I don't think a really good pie can be made without a dozen or so children peeking over your shoulder as you stoop to look in at it every little while.
As part of our Canadian Thanksgiving celebrations, we made pies - some for a potluck for our family and then today we made some for a friend serving a post-thanksgiving Thanksgiving meal at a shelter.
In the time it would have taken me to make a dozen pies, my four kids managed four beautiful handmade-with-love pies. They were involved at every step of the process, from picking the apples to peeling, chopping, measuring, mixing, cooking, rolling, filling and decorating the pies. And then they waited, somewhat impatiently, for them to finish baking so we could deliver them to a friend who would deliver them to another friend, who would deliver them to the shelter and serve those humble pies to the shelter's guests.
As we were eating our dinner tonight, my kids wondered if someone somewhere right that minute was enjoying a slice of handmade-with-love apple pie. If they liked the cinnamon and vanilla in the filling and the sugar sprinkled on the crust. If their piece had the heart shaped cut-out - the one that was sort of off center by mistake. If the pie tasted like the ones their mama had made for Thanksgiving so many years ago. They wondered if having pie would help them feel that someone cared about them. And then they agreed that making the pies to share was one of the things they were most grateful for this Thanksgiving and asked if we could do it again.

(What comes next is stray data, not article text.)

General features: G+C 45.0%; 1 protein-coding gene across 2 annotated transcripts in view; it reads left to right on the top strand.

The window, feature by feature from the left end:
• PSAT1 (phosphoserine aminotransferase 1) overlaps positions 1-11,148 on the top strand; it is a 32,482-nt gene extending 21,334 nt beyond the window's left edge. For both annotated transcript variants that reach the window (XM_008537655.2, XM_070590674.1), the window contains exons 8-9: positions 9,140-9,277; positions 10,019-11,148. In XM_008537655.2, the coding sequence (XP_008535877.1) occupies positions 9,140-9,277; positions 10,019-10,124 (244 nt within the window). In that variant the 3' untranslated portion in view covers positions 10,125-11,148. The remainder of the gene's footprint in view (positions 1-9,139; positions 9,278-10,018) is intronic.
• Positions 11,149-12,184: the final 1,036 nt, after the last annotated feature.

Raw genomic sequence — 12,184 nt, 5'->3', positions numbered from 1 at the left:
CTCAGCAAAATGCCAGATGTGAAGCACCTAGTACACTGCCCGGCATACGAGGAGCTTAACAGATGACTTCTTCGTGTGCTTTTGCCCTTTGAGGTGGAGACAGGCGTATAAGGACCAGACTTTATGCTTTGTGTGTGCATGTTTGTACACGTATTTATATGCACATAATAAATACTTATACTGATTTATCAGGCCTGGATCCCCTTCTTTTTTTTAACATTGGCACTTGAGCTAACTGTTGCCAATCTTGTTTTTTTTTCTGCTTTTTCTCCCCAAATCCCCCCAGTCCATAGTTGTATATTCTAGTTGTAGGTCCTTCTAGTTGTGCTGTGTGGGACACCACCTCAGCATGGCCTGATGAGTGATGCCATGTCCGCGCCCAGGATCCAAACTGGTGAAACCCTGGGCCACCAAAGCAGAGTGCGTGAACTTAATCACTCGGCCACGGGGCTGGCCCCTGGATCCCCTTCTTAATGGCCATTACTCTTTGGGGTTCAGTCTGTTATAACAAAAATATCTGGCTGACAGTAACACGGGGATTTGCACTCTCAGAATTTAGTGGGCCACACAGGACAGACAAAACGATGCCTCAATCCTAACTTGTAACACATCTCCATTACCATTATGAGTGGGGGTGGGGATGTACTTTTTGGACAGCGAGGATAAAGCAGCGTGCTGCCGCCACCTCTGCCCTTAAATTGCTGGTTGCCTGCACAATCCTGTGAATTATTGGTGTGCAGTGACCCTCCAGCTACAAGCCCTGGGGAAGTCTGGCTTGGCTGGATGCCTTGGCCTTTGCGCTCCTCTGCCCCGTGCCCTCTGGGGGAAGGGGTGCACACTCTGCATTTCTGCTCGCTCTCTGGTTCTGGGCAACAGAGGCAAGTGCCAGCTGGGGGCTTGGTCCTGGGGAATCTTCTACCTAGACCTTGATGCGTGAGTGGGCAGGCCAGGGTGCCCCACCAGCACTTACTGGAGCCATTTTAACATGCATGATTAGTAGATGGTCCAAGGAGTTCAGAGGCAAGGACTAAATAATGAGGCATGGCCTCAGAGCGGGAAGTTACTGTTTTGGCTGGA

I am amazed and grateful that helping kids feel empowered and connected to the world around them can sometimes be as easy as making pie.